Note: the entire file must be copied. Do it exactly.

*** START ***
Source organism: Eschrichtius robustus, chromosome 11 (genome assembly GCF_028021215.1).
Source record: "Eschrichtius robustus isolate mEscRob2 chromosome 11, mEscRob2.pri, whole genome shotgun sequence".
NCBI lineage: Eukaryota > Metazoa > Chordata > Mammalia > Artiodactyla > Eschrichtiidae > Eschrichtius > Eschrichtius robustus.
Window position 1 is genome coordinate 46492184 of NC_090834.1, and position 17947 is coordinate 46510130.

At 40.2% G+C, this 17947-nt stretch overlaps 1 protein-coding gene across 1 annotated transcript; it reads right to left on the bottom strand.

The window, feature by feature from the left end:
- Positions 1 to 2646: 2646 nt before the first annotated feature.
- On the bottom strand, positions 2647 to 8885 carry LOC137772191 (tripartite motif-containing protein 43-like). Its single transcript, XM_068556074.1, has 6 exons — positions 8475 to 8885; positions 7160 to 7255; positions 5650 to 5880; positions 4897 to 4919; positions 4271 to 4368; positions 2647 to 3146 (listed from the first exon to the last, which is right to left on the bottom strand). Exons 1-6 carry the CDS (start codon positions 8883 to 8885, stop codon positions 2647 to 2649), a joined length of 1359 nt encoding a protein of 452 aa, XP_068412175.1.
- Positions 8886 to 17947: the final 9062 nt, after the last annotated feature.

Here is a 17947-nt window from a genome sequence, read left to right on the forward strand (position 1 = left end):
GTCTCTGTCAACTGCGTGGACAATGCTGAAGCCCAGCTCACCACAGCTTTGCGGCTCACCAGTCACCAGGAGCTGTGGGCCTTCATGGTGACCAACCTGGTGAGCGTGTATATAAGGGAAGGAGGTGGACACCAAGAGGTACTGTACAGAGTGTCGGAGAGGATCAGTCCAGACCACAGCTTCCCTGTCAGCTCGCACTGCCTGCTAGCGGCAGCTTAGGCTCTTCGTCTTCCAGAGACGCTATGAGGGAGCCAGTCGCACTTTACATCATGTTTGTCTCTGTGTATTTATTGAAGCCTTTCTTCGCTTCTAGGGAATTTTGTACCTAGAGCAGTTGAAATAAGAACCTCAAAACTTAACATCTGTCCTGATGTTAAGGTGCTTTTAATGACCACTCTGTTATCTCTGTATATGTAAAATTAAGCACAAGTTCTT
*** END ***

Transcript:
Source organism: Eschrichtius robustus, chromosome 11 (genome assembly GCF_028021215.1).
Source record: "Eschrichtius robustus isolate mEscRob2 chromosome 11, mEscRob2.pri, whole genome shotgun sequence".
NCBI lineage: Eukaryota > Metazoa > Chordata > Mammalia > Artiodactyla > Eschrichtiidae > Eschrichtius > Eschrichtius robustus.
Window position 1 is genome coordinate 46492184 of NC_090834.1, and position 17947 is coordinate 46510130.

At 40.2% G+C, this 17947-nt stretch overlaps 1 protein-coding gene across 1 annotated transcript; it reads right to left on the bottom strand.

The window, feature by feature from the left end:
- Positions 1 to 2646: 2646 nt before the first annotated feature.
- On the bottom strand, positions 2647 to 8885 carry LOC137772191 (tripartite motif-containing protein 43-like). Its single transcript, XM_068556074.1, has 6 exons — positions 8475 to 8885; positions 7160 to 7255; positions 5650 to 5880; positions 4897 to 4919; positions 4271 to 4368; positions 2647 to 3146 (listed from the first exon to the last, which is right to left on the bottom strand). Exons 1-6 carry the CDS (start codon positions 8883 to 8885, stop codon positions 2647 to 2649), a joined length of 1359 nt encoding a protein of 452 aa, XP_068412175.1.
- Positions 8886 to 17947: the final 9062 nt, after the last annotated feature.

Here is a 17947-nt window from a genome sequence, read left to right on the forward strand (position 1 = left end):
GTCTCTGTCAACTGCGTGGACAATGCTGAAGCCCAGCTCACCACAGCTTTGCGGCTCACCAGTCACCAGGAGCTGTGGGCCTTCATGGTGACCAACCTGGTGAGCGTGTATATAAGGGAAGGAGGTGGACACCAAGAGGTACTGTACAGAGTGTCGGAGAGGATCAGTCCAGACCACAGCTTCCCTGTCAGCTCGCACTGCCTGCTAGCGGCAGCTTAGGCTCTTCGTCTTCCAGAGACGCTATGAGGGAGCCAGTCGCACTTTACATCATGTTTGTCTCTGTGTATTTATTGAAGCCTTTCTTCGCTTCTAGGGAATTTTGTACCTAGAGCAGTTGAAATAAGAACCTCAAAACTTAACATCTGTCCTGATGTTAAGGTGCTTTTAATGACCACTCTGTTATCTCTGTATATGTAAAATTAAGCACAAGTTCTT